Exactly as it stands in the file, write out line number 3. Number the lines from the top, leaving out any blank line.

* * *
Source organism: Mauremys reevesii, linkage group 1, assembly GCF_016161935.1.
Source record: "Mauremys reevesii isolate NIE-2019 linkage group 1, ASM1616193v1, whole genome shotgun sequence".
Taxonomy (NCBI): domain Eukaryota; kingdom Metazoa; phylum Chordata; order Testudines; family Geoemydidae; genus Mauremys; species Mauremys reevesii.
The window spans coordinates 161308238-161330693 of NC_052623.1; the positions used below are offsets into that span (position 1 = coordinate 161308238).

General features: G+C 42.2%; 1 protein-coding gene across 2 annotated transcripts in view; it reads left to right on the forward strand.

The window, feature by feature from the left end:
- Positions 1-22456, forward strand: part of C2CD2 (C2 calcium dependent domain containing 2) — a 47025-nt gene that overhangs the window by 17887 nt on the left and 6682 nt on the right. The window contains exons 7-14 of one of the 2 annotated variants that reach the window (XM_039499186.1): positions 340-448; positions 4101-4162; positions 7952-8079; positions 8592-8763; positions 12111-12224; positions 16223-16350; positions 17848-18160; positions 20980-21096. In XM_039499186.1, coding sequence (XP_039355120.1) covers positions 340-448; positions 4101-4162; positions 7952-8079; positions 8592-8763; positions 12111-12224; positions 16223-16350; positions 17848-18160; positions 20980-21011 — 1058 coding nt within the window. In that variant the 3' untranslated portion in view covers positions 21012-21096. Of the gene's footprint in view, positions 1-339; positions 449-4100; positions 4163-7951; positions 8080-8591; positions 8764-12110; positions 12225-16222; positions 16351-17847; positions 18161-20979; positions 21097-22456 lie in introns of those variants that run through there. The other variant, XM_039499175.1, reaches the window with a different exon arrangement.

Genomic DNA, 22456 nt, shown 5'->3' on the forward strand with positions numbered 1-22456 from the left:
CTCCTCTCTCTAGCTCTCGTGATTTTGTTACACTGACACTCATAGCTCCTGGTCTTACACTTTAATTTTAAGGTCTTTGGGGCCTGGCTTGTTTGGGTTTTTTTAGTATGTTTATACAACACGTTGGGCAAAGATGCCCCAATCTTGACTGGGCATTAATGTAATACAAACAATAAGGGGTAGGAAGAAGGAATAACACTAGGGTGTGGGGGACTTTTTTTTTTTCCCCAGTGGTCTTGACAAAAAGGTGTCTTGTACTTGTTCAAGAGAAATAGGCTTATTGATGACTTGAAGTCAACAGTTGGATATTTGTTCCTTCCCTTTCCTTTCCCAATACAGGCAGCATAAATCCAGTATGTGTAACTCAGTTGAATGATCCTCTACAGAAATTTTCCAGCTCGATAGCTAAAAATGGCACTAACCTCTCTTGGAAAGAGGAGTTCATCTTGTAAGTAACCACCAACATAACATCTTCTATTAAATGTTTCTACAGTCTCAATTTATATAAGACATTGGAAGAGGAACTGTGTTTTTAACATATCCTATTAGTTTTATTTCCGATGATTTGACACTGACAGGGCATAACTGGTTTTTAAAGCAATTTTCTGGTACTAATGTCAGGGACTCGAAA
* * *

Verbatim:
Taxonomy (NCBI): domain Eukaryota; kingdom Metazoa; phylum Chordata; order Testudines; family Geoemydidae; genus Mauremys; species Mauremys reevesii.